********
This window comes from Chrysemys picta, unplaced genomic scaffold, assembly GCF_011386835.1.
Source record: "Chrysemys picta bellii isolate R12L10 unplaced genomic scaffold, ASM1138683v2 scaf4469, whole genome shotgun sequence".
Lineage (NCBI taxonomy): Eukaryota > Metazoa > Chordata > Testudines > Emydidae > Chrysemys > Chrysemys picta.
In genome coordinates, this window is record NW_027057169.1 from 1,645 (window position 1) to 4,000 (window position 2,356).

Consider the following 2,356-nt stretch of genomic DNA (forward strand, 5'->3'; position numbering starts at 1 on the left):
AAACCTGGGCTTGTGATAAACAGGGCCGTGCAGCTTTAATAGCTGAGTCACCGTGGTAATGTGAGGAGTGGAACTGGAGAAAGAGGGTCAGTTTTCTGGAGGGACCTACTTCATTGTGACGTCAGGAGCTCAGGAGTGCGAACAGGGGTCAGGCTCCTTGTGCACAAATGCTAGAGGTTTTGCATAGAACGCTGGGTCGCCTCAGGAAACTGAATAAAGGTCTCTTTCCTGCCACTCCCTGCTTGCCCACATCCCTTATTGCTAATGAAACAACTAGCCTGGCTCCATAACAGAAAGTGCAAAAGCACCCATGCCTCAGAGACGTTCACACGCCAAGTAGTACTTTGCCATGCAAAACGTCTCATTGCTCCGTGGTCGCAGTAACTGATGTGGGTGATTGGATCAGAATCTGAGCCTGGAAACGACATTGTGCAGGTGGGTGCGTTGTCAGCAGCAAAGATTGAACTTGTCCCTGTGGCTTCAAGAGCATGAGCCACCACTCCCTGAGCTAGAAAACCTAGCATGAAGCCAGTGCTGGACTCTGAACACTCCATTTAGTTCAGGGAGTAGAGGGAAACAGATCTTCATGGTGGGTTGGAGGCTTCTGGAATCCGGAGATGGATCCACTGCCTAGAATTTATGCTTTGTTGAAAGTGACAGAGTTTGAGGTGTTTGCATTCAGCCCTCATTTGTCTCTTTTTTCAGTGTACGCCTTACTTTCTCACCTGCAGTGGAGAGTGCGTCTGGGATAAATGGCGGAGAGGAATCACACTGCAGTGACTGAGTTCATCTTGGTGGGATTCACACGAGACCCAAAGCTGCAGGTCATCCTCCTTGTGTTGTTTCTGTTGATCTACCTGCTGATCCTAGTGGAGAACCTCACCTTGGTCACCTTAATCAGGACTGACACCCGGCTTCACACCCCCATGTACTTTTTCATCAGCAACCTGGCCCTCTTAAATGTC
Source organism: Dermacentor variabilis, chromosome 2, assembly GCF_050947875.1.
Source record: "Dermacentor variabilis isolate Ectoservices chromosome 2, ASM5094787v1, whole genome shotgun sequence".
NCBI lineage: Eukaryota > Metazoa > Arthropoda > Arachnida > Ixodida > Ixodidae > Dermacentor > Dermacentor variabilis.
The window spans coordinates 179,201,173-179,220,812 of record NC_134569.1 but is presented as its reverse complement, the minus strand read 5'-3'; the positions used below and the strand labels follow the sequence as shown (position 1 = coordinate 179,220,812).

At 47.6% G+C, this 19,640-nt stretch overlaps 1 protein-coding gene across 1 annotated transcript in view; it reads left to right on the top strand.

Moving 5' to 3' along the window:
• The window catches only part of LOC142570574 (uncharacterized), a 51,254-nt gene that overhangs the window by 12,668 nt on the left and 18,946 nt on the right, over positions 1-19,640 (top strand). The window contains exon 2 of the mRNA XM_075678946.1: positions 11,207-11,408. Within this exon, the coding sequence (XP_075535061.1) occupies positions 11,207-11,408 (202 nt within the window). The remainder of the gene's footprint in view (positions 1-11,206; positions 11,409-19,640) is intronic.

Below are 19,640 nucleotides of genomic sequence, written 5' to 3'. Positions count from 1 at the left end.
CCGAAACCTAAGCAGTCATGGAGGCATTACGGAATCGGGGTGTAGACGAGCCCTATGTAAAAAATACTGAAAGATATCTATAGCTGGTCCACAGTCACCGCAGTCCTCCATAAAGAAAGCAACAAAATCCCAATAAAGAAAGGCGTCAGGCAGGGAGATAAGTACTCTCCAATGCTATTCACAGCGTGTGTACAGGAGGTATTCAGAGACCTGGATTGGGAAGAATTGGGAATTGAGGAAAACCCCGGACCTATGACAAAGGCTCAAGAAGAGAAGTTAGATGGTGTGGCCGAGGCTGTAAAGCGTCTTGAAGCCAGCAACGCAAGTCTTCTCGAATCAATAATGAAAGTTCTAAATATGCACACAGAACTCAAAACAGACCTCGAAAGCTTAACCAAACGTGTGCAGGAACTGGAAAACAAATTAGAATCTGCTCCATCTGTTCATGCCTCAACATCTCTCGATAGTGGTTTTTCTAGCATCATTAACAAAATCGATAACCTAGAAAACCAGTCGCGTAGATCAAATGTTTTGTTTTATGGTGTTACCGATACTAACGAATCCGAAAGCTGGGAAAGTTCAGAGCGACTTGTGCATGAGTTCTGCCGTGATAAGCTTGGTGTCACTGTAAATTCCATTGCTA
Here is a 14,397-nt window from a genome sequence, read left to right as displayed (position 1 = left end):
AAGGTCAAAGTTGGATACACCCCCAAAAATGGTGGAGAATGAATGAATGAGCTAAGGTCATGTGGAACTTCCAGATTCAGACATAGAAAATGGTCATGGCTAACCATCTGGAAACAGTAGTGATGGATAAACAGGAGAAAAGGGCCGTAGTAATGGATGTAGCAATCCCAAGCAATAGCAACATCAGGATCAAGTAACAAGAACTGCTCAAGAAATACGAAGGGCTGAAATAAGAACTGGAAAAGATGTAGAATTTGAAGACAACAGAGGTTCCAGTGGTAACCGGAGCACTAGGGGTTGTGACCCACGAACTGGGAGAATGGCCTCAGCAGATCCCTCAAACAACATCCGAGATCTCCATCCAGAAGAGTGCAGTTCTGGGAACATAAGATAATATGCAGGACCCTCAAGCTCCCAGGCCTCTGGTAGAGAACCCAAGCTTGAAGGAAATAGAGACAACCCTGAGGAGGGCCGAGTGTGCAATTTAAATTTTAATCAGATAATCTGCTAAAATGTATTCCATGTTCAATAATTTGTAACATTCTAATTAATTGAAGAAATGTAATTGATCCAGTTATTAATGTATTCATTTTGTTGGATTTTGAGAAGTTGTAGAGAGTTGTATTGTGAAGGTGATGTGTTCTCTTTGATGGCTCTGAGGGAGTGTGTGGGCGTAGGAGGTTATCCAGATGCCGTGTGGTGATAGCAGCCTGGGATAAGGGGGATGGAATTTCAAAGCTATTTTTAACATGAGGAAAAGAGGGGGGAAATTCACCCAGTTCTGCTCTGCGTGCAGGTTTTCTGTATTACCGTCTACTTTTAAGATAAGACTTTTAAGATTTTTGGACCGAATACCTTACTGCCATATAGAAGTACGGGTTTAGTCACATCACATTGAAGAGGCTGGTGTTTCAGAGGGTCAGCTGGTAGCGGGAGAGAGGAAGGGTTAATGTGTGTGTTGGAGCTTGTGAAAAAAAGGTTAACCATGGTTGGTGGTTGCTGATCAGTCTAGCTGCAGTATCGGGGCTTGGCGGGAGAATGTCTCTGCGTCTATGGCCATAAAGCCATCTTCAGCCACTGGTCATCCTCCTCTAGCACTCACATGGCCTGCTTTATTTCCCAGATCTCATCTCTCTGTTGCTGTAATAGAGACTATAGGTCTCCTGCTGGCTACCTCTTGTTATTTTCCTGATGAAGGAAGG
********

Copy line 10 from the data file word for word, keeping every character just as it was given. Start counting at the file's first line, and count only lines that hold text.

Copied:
The window spans coordinates 179,201,173-179,220,812 of record NC_134569.1 but is presented as its reverse complement, the minus strand read 5'-3'; the positions used below and the strand labels follow the sequence as shown (position 1 = coordinate 179,220,812).